By Dewi Kurniawati
It doesn’t take much to notice “Echa,” a transvestite who lives in Banda Aceh. With his masculine figure and flamboyant make-up, he instantly draws attention.
And so does the fact that he is wearing a short dress with a plunging neckline to one of the city’s popular coffee houses instead of a headscarf and other conservative Muslim attire. Of course, Echa is a man so he poses a dilemma for the morality police.
His baritone laugh echoed through the coffee shop when a reporter asked about the absence of a headscarf. “The Shariah Police are confused about what they want to do with me. I am enjoying my freedom,” he said.
That freedom has to be struggled for daily, however. Echa is the executive director of Violet Grey, a nongovernmental organization that provides assistance to gay, lesbian, bisexual and transgender residents of Aceh.
In a country where homosexuality is taboo and where many Indonesians still refuse to acknowledge gay people, it’s especially challenging for an organization such as Violet Grey to operate in Aceh, which is allowed to implement partial Shariah law.
Continuously living in the shadows, gays, lesbians, and cross-dressers are seen as a disgrace to the province’s self-proclaimed “religious society.” Not surprisingly they suffer frequent discrimination and often abusive treatment.
“We were born as Muslim, as Acehnese. Is it true that we are not part of Islam?” asked “Toni,” a gay activist and member of Violet Grey.
“In Aceh, the implementation of Shariah touches on symbols such as headscarves or changing street names to Arabic letters without really addressing people’s desires of prosperity and justice. I think we are in the process of Talibanization.”
Toni grew into his homosexual identity when he was studying at an Islamic boarding school at the age of 14. “I thought by studying in a pesantren [Islamic boarding school] , it would cure my homosexuality.”
He was wrong. “In an Islamic boarding school, where life is segregated by gender, I met my first love,” he said, laughing.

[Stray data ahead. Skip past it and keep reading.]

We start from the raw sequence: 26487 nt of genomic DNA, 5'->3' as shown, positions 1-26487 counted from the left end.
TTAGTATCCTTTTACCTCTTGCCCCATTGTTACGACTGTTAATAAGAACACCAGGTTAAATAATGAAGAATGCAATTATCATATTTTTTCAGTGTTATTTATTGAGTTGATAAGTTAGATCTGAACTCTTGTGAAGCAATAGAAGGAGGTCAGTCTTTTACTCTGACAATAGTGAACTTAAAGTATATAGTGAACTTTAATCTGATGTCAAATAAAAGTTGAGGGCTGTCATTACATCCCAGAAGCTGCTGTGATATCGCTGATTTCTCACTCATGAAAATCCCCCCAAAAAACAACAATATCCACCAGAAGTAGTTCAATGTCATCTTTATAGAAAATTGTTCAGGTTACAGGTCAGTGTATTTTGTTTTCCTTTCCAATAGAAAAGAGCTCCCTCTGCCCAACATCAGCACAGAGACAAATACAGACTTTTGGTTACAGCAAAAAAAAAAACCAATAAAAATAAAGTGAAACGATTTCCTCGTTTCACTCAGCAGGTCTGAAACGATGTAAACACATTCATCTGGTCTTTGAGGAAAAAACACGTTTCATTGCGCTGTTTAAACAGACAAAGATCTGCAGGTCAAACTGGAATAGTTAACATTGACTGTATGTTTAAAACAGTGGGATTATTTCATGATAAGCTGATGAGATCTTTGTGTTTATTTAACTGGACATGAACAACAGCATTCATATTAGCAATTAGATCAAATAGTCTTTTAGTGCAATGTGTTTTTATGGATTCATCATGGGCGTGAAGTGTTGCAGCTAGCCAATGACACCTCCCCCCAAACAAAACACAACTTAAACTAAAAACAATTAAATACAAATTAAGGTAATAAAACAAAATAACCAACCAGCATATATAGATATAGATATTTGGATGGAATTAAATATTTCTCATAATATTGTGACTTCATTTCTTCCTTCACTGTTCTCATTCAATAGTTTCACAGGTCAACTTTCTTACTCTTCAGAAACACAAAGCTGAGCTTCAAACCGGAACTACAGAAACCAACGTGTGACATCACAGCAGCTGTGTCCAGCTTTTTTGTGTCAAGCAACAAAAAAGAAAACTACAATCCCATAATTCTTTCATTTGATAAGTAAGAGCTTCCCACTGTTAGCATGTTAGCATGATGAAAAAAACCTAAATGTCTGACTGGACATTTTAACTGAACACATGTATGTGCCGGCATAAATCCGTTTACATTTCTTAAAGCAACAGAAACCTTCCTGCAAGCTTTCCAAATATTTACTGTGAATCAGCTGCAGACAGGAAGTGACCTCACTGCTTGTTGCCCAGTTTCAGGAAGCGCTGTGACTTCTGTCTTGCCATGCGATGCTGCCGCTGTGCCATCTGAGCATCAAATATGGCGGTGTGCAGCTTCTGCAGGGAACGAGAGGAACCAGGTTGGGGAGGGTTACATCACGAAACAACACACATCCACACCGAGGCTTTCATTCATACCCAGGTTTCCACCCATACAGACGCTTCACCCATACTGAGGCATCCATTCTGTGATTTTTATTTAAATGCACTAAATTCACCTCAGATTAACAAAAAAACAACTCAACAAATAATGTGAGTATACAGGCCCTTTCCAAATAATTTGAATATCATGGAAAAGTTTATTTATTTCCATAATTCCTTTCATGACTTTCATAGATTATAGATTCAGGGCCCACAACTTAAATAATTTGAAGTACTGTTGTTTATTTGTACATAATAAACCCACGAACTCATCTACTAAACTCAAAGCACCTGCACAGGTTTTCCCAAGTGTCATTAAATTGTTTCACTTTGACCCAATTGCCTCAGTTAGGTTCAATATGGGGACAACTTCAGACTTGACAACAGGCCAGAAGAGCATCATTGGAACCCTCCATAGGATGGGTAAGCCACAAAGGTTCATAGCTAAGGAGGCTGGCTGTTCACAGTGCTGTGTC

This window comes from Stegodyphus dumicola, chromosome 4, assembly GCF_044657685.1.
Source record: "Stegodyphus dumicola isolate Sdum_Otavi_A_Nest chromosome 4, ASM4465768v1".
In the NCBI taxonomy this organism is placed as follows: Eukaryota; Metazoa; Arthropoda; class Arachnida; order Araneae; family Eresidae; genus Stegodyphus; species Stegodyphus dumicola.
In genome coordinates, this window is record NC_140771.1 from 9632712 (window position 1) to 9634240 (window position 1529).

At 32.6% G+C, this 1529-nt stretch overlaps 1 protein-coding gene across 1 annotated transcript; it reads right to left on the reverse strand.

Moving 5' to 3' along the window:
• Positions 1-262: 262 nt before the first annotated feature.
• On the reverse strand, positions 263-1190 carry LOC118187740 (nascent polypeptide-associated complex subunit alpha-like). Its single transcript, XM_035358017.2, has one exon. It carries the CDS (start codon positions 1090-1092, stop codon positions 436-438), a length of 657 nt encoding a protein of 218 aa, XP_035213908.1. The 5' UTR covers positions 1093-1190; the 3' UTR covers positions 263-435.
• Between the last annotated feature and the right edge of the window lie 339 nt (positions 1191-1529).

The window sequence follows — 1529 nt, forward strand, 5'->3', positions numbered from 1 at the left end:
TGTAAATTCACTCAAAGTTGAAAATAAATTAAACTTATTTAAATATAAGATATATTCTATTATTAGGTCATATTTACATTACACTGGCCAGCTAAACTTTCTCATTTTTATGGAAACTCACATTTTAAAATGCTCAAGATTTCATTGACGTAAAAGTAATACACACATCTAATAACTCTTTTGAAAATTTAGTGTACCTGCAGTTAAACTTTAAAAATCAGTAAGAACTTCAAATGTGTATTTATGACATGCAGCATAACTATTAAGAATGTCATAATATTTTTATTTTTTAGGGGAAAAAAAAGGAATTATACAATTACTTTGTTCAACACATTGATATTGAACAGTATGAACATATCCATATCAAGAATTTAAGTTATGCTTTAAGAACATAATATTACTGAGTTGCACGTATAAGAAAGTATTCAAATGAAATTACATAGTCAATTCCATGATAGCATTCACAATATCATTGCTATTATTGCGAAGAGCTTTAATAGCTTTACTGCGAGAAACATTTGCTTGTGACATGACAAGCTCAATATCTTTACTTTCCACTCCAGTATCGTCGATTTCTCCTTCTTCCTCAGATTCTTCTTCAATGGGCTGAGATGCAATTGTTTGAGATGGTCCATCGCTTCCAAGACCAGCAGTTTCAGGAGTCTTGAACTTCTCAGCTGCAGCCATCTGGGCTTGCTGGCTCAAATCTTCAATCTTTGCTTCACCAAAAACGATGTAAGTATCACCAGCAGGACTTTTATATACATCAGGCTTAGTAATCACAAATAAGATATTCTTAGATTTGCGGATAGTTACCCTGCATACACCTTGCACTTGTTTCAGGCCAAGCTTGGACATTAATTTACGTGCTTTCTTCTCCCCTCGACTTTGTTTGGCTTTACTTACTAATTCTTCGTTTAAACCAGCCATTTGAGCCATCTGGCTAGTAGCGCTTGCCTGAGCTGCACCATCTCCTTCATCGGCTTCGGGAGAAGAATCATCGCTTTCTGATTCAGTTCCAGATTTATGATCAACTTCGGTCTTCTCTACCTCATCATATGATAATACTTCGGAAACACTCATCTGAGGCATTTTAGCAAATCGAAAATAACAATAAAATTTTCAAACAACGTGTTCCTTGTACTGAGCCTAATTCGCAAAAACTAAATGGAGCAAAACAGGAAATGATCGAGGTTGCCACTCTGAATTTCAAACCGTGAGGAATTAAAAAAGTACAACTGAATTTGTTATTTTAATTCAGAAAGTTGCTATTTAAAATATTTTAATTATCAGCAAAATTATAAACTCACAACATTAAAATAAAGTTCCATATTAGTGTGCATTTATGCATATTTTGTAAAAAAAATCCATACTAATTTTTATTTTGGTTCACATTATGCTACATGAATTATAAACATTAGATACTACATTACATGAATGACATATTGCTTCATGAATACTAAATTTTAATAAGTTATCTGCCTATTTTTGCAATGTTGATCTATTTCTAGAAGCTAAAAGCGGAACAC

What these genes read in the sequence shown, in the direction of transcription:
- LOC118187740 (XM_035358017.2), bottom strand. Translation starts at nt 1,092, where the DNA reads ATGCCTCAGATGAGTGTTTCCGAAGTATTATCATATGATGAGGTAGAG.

Toni added that when Islamic boarding schools separate boys from girls as a way to prevent promiscuity, it actually enables some boys to discover their homosexual identity.
“Because of this segregation, aside from finding our sexual orientation, we were also sexually abused by our classmates, seniors and even teachers,” Toni said.
“That is why the rape of boys is not considered a huge issue compared to [the rape of] girls here in Aceh.”
Shariah, which is obsessed with keeping unmarried men and women apart, at first ignored homosexuality here.
The province’s Qanun, a local Islamic bylaw implemented in 2003, forbids illicit sexual relations between men and women.
Homosexuality was not mentioned, so the gay community actually found a safe haven within the bylaw.
However, homosexuality was specifically addressed in a contentious revised provincial bylaw, or Qanun Jinayat, that was passed by the provincial legislature in October 2009.
The bylaw, which Governor Irwandi Yusuf has refused to sign and officials in Jakarta have asked to be withdrawn, would punish homosexuals with 100 cane lashes.
The bylaw also says adulterers should be stoned to death.
“I hope the Qanun Jinayat will never be implemented, because that means there is no more room for us,” said “Faishal,” another member of Violet Grey.
Whatever the law says, Violet Grey claims that homosexuals and transsexuals have been repeatedly harassed and intimidated by Shariah police officers.
In one infamous case in 2007, a local gay man named Hartoyo was abused by Shariah Police officers after a raid on his house, sparking widespread public anger.
Hartoyo and his partner were told to strip naked and then were beaten by police officers. They were released two days later after being instructed to sign a statement agreeing to stop homosexual behavior.
Hartoyo reported the incident to the National Commission for Human Rights.
“The case was closed and the police officers who tortured him only got minor punishments,” Echa said. In the wake of that case, Aceh’s gays, lesbians, bisexuals and transexuals are finding it harder to gain basic rights.
“Most transsexuals work in beauty salons, but even there, the Shariah police wouldn’t allow them to touch women because we are considered men,” Echa said.
Marzuki Abdullah, head of the provincial Shariah Police force, said that homosexuality is forbidden in Aceh, despite the absence of a local bylaw.
“We don’t want to see transvestites standing on the street,” Marzuki said.
“We consider them men, and they should dress accordingly.”
There are currently 6,300 Shariah Police officers patrolling Aceh’s towns and villages on the lookout for “immorality,” which keeps the gay and lesbian community hiding in the shadows.
However, the members of Violet Grey haven’t lost their resolve.
“We just want to be acknowledged as human beings. We are Acehnese and we are also Muslim, so please respect our basic rights,” Echa pleaded.
Toni added: “We were born Acehnese and we love Aceh. We won’t leave just because of the Shariah Law.”